However patient did not follow up and presented two years later with progressively increasing dysmenorrhea, and lower abdominal pain in between the cycles. She gave history of menstrual cycles occurring every 15 - 20 days, lasting for 5 to 7 days. General examination was unremarkable. On abdominal examination, mild tenderness was present but no mass was felt. On per rectal examination, uterus was 6 weeks' size, anteverted, with restricted mobility. No forniceal mass was felt. Her baseline routine investigations were normal. MRI revealed hematometra with right sided distal hematosalpinx measuring 3.2 cm in diameter. Bilateral kidneys were normal.

Figure 1. MRI showing hematometra and hematosalpinx.

Exploratory laparotomy with subtotal hysterectomy was done. Intraoperatively, uterus was 10 weeks' size, bilateral fallopian tubes were normal, left ovary was normal. A right ovarian endometriotic cyst of 4 × 4 cm was seen with omental adhesions. This was enucleated, fulgurated and the ovary was reconstructed. Upper vagina was distended with blood (hematocolpos) ending blindly, indicative of partial vaginal agenesis. During hysterectomy, after applying clamps at the junction of cervix and vagina, uterine cavity was opened and 20 ml of chocolate coloured fluid was drained from uterine cavity and upper vagina. Cavity was examined. Findings were suggestive of absence of cervix and presence of blind and ballooned out vaginal pouch.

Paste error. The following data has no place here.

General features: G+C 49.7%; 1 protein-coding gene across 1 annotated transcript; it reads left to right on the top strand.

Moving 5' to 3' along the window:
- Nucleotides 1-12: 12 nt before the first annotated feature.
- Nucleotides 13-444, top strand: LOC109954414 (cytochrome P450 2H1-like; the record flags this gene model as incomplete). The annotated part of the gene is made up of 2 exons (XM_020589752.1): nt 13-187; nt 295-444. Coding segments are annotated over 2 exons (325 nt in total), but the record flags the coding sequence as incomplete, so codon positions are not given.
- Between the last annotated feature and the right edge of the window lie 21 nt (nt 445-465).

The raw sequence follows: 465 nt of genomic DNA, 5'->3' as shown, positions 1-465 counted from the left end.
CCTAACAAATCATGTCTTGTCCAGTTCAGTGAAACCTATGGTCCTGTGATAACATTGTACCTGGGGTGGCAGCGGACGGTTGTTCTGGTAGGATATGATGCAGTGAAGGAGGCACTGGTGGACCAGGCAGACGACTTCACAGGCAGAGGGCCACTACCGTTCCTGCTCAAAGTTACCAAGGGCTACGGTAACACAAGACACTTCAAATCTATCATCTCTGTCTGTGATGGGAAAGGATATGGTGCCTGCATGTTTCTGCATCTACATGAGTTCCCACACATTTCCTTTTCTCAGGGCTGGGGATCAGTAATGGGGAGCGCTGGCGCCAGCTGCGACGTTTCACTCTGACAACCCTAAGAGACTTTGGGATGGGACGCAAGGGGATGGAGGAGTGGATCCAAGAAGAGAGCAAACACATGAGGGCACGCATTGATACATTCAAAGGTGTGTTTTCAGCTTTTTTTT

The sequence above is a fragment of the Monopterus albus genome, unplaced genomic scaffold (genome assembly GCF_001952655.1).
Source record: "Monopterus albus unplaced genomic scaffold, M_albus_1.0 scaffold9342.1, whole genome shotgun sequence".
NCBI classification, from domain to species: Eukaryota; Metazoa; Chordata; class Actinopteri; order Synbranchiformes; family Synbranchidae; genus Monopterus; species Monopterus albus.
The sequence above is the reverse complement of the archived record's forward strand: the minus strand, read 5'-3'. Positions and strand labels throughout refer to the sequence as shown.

Figure 2. Surgical findings.

Histopathological report was suggestive of endometrium in proliferative phase, unremarkable myometrium with absence of ectocervix and focal thinning of endometrium at endocervix. Post operative course was uneventful. GnRH agonist injection Luprolide acetate 3.75 mg intramuscularly was given at monthly interval for three months. Patient has been counseled and advised a vaginoplasty prior to marriage.